The U.S. study, headed by Dr. John Schousboe of Park Nicollet Health Services in Minneapolis, examined the cost-effectiveness of screening all men age 65 years and older for osteoporosis, and putting those found to have the condition on bone-strengthening drugs called bisphosphonates for five years. The researchers concluded this strategy was cost-effective only if the men had already broken a bone, or were 80 to 85 years old.
However, Dr. Aliya Khan, a professor of clinical medicine at McMaster University in Hamilton and a member of Osteoporosis Canada’s scientific advisory council, says the U.S. study oversimplifies the diagnosis of osteoporosis by focusing only on low bone density and previous fractures as indicators of risk. In some cases, the condition can be caused by abnormal hormone levels or by long-term use of medications such as corticosteroid pills.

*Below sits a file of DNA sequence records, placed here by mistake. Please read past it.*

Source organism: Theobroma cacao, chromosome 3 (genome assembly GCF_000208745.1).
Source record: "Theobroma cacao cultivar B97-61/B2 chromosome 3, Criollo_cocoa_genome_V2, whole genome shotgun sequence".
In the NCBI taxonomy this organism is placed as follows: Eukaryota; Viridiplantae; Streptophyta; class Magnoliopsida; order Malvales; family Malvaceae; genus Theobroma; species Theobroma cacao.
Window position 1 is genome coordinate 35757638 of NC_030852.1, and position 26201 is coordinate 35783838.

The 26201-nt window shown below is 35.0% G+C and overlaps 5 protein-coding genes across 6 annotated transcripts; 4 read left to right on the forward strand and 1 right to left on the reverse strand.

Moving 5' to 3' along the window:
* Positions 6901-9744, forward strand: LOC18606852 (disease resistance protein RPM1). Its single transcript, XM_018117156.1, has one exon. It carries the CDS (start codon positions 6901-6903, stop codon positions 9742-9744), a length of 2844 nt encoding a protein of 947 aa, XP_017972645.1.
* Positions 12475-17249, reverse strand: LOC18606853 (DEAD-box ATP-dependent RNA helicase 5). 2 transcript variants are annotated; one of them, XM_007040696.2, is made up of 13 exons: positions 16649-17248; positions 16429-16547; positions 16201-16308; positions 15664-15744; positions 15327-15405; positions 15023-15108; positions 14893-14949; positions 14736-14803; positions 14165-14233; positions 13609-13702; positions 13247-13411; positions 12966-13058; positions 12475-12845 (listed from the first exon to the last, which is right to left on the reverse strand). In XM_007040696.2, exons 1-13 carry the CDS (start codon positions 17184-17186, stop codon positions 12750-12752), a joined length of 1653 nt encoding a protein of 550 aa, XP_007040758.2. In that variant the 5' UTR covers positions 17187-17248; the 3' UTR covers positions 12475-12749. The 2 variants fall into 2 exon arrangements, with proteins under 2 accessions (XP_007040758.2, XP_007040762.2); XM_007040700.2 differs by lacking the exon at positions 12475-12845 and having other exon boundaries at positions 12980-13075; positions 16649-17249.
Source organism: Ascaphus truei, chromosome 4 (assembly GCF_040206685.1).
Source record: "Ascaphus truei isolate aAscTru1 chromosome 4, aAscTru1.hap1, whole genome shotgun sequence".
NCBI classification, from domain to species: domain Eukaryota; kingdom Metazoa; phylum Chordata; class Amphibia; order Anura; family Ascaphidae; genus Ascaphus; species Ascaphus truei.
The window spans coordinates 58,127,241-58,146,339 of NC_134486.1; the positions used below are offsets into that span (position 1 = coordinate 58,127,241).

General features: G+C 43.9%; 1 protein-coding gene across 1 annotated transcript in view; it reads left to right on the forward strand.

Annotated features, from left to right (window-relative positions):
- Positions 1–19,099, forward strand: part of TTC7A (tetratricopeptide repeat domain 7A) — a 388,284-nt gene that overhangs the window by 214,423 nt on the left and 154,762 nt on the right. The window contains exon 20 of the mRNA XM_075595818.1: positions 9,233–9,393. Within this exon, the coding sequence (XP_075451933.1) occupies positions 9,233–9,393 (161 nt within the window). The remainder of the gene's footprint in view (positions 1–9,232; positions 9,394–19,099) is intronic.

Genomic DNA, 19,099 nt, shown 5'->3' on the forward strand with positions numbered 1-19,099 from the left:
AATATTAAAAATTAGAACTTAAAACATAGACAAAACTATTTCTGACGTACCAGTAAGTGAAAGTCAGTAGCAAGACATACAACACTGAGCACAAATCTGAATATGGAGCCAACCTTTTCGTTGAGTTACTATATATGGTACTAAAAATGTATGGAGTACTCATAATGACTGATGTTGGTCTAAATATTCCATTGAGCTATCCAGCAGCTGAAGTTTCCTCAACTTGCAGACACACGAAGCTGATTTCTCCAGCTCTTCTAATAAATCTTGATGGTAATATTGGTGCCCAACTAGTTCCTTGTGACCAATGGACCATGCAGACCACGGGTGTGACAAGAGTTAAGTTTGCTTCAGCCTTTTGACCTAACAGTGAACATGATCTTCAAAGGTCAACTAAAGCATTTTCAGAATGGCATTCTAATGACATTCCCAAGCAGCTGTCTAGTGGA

“We’re recommending doing some basic investigation, starting people on calcium and vitamin D, and then, depending on where their fracture risk is, deciding whether they need to go on actual drug therapy,” Khan says.
“Right now we feel there’s still underdiagnosis and undertreatment of osteoporosis in the male population,” she adds. “Just from the patients I get referred, many of the male patients are diagnosed after they’ve had a number of fragility fractures. These could be important fractures like hip fractures, and the men could have been admitted to hospital, but the osteoporosis was not diagnosed or treated.”
According to Osteoporosis Canada, one in four women and one in eight men over the age of 50 has osteoporosis. Elderly men account for almost 30 per cent of hip fracture cases, and men are more likely to die after a hip fracture than women.